Bill Hader, 41, credits fellow actor Finn Wolfhard, 16, for his ‘It Chapter Two’ casting
LOS ANGELES—“When I showed up, I thought they built this for the junket,” Bill Hader said about our interview location, Heritage Square Museum, in Los Angeles. The “living history museum” of eight 19th century homes evoke Derry, Stephen King’s fictional town setting of some of his novels, including “It.”
Bill stars as the adult Richie Tozier in director Andy Muschietti’s “It Chapter Two.” “It was running through my mind—they said they had no money (for extra production expenses). Then, we had an entire town for the marketing,” Bill said, referring to this location.
Bill, who stars in the TV series, “Barry,” and “Saturday Night Live” and is a voice talent in “The Angry Birds Movie 2” and “Toy Story 4,” thought at first that these Victorian homes were built just for the junket. Only in Hollywood, folks. It is possible for Tinseltown to do that.
With a grin, he added, “And they were, no, these houses were here. I went, oh OK.” The houses, saved from demolition and moved to this museum site, were indeed perfect backdrop for interviews with the talents behind the sequel to the horror blockbuster.
In “It Chapter Two,” it’s 27 years after the Losers Club’s first encounter with the terrifying Pennywise (Bill Skarsgard). The kids are all grown and live away from Derry, but a phone call brings them back.
Aside from Bill, these actors play the adult counterparts of the Losers: James McAvoy (Bill), Jessica Chastain (Beverly), Isaiah Mustafa (Mike), Jay Ryan (Ben), James Ransone (Eddie) and Andy Bean (Stanley).
Finn Wolfhard, Jaeden Martell, Sophia Lillis, Chosen Jacobs, Jeremy Ray Taylor, Jack Dylan Grazer and Wyatt Oleff reprise their roles as the younger Losers.
Excerpts from our chat with Bill, who is married to writer-director Maggie Carey:
Is it true that it was Finn Wolfhard who wanted you to play the adult version of Richie Tozier? Yeah. He did something. I found out about it. My agent sent me a link to an article about it, that Finn wanted me to play him. I said, “Oh, that’s cool.” Then I got the job, which was crazy, because I was, “Oh, I guess Finn has a lot of power.” I met Finn at the table read and I was, “Hey, thanks for the job.”
Did you study Finn’s mannerisms? A little bit, but it wasn’t like studying him or anything like that. A lot of it was in the script. We have the same kind of gangly, nerdy thing going on.
Why do you think people like to be frightened? It’s a real thing, especially when you’re a teenager—you’re understanding a little more of your own insecurities, fears and stuff. And from when I was growing up, you can’t go out and experience the world so much (laughs).
So, it’s like an adrenalin thrill. It’s a communal thing. There’s also a bit of proving something to yourself. I remember watching horror films and it was like, can you handle this? So it was always like a weird badge of honor—yeah, I saw that.
Do you remember scary stories your parents told you and did you enjoy listening to them? I’ve always liked scary stories. But I remember their stories being things that were on the news—local, some actual true crime stories that would make me nervous.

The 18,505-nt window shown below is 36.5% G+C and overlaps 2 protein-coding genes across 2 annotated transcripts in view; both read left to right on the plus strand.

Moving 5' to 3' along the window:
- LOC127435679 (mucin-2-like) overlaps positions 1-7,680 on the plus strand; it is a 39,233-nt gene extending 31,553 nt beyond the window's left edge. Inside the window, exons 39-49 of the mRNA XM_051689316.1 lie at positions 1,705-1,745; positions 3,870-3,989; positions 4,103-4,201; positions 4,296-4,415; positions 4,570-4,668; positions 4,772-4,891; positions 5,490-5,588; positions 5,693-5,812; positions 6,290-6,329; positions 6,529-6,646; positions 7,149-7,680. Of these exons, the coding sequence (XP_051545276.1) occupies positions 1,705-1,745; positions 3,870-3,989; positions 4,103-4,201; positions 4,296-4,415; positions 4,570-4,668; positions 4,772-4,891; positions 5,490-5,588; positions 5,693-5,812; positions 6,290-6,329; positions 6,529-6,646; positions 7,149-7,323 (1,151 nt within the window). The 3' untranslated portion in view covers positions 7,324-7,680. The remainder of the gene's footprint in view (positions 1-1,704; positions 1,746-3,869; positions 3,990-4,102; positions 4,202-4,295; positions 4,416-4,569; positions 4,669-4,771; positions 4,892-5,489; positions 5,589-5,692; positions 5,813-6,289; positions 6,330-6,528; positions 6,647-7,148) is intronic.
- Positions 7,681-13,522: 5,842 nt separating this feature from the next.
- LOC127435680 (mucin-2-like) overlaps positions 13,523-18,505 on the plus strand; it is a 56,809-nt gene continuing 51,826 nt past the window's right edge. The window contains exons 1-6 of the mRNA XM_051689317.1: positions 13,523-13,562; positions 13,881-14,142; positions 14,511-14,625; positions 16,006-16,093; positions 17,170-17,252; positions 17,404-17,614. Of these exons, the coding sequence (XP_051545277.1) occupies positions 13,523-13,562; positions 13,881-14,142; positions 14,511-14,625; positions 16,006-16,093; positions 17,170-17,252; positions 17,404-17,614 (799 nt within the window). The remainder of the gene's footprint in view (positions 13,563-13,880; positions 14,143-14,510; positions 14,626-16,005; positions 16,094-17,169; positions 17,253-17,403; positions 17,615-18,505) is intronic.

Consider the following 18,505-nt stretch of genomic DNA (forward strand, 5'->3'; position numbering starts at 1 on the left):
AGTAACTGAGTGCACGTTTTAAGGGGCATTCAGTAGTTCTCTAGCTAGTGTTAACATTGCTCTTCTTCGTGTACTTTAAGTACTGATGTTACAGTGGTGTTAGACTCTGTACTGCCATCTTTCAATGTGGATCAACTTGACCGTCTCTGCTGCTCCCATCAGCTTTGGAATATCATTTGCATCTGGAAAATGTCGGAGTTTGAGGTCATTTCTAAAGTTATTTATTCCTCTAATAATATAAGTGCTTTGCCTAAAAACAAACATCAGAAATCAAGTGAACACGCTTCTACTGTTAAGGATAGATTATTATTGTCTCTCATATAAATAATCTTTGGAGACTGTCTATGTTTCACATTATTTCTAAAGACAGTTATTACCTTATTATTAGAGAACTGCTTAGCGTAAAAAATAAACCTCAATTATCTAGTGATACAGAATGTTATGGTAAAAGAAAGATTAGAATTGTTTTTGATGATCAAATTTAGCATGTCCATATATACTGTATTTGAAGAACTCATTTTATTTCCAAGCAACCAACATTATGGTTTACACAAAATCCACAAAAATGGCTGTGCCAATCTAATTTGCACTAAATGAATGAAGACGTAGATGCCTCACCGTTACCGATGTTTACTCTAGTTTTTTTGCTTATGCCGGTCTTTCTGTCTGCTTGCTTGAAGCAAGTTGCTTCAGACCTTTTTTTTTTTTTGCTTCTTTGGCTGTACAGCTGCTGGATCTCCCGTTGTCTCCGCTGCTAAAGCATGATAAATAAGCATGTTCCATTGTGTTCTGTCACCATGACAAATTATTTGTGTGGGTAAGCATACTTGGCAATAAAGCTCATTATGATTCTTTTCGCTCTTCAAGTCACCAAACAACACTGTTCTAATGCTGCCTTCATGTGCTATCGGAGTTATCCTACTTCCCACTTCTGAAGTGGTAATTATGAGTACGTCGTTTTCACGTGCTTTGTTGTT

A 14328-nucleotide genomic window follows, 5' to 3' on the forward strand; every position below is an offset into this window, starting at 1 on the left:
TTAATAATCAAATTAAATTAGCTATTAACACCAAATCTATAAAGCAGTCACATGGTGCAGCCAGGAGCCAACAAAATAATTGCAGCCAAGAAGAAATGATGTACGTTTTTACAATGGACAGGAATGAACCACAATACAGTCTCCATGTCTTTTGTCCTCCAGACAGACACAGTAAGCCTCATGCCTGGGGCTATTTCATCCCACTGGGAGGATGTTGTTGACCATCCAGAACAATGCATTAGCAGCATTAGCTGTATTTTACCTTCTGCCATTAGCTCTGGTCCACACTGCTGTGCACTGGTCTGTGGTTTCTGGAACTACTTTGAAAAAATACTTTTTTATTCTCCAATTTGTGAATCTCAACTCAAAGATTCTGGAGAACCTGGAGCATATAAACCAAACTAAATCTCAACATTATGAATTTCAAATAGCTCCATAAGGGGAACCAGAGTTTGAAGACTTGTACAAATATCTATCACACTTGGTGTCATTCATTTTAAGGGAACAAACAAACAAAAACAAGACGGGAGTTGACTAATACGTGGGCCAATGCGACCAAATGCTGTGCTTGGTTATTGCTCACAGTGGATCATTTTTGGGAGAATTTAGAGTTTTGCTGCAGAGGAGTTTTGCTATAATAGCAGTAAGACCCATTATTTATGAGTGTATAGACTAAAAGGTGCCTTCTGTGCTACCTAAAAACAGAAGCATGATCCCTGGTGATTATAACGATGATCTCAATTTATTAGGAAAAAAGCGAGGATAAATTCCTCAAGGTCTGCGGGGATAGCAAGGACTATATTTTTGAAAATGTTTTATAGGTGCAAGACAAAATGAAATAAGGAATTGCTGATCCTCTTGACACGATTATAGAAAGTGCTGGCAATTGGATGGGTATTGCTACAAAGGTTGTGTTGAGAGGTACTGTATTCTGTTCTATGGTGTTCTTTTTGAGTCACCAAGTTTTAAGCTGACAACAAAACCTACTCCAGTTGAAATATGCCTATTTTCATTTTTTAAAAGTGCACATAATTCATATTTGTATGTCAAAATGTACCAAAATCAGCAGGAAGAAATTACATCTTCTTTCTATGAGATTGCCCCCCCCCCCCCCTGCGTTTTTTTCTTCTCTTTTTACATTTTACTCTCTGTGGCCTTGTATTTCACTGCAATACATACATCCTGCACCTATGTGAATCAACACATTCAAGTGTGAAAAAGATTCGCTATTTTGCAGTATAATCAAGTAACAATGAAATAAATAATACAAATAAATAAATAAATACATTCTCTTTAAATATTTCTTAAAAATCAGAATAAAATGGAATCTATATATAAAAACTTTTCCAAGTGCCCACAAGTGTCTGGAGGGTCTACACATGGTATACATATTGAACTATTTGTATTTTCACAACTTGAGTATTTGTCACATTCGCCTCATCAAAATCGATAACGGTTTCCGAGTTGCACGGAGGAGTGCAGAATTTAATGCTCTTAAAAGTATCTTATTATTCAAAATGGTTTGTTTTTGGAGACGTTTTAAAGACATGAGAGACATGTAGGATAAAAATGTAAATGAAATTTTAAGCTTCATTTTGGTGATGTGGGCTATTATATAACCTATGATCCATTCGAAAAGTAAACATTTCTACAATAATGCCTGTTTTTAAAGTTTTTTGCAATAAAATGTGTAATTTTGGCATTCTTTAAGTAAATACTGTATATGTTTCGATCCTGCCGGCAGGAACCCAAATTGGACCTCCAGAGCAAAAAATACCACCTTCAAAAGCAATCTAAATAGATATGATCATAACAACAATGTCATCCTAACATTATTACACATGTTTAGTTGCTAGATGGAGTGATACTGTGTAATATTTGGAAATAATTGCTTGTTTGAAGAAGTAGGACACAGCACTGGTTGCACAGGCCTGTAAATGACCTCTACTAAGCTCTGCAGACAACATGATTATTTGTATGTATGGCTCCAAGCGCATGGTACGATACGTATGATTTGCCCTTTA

What was the first horror movie that really scared you? Man, there’s a couple. There’s one called “Fright Night,” which is about vampires.
Then, another big one was the first “The Evil Dead” movie. That was huge. It was very effective, but it also made me want to pick up a camera and start shooting stuff.
What was your introduction to the first “It”? I remembered the book from when I was in high school and thought, oh that’s interesting. So I went with a friend and saw the movie like everybody else. I thought it was great.
When I got the call that Andy wanted to meet me, I watched the movie again just to refresh. When I got the job, I was flying down and the movie happened to be on the plane, too. I’ve seen it three times.
How many takes did you do for those difficult scenes in the water? We did a lot of takes of everything. Andy likes a lot of takes. We’d do it over and over. But he really was looking for something. I don’t mind doing a lot of takes if I understand what we’re trying to achieve and we’re not getting it or OK, we got that, let’s try this version of it.
So on the average, how many takes for each scene? Twelve, but it could be over or under that. I don’t know how many we did. We’d just keep going over and over. A lot of it was for a different coverage and from not being able to shoot two cameras because he was always using very wide lenses.
So that scene in the Chinese restaurant was a whole week of shooting.
Can you talk about working with Bill Skarsgard? He’s an amazing actor. I’ve loved watching him perform. In between takes, he wasn’t one of the method-y type people where they feel they need to be in a space. We were chatting about music and hanging out.
He’s a wonderful guy. He was about to have his first kid (with girlfriend Alida Morberg) while we were shooting, and he was excited about that. I have three kids, so we were talking about that a lot, movies, music we liked and things like that.
What advice did you give Bill about becoming a dad? Oh man, just you can’t plan anything and stay in bed (laughs).
Do your daughters like scary stories? We like baking shows and stuff. They’re not really into scary stories.
What kind of stories do you tell them? I have some recurring characters … I make up stories and tell it to them.
You have your own show. And you write and direct. What fulfillment do you get from being a hired actor? You see other people work and also, you have the pressure off in a weird way where you only have to focus on one job instead of five. So that’s great. And to get the chance to play a different character, too, and not have to just always worry about the one guy.
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